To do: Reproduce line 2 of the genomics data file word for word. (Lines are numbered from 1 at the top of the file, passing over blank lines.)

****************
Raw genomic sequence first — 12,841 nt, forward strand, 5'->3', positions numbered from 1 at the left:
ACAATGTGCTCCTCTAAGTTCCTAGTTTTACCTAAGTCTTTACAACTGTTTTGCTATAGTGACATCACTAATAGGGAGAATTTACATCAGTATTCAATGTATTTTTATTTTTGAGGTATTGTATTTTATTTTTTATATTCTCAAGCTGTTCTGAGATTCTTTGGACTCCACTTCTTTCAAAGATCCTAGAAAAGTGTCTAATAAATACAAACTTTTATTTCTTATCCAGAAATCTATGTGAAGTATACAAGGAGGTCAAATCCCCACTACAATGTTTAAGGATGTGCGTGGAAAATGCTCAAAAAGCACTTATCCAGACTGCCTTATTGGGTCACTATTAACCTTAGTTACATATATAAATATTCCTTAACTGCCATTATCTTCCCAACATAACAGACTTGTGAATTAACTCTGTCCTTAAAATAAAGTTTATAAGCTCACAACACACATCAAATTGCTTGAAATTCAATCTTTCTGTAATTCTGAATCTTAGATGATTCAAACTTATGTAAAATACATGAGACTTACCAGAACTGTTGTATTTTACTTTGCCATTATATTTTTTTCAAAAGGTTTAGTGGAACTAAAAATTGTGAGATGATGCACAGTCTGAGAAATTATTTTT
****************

ACAATGTGCTCCTCTAAGTTCCTAGTTTTACCTAAGTCTTTACAACTGTTTTGCTATAGTGACATCACTAATAGGGAGAATTTACATCAGTATTCAATGTATTTTTATTTTTGAGGTATTGTATTTTATTTTTTATATTCTCAAGCTGTTCTGAGATTCTTTGGACTCCACTTCTTTCAAAGATCCTAGAAAAGTGTCTAATAAATACAAACTTTTATTTCTTATCCAGAAATCTATGTGAAGTATACAAGGAGGTCAAATCCCCACTACAATGTTTAAGGATGTGCGTGGAAAATGCTCAAAAAGCACTTATCCAGACTGCCTTATTGGGTCACTATTAACCTTAGTTACATATATAAATATTCCTTAACTGCCATTATCTTCCCAACATAACAGACTTGTGAATTAACTCTGTCCTTAAAATAAAGTTTATAAGCTCACAACACACATCAAATTGCTTGAAATTCAATCTTTCTGTAATTCTGAATCTTAGATGATTCAAACTTATGTAAAATACATGAGACTTACCAGAACTGTTGTATTTTACTTTGCCATTATATTTTTTTCAAAAGGTTTAGTGGAACTAAAAATTGTGAGATGATGCACAGTCTGAGAAATTATTTTT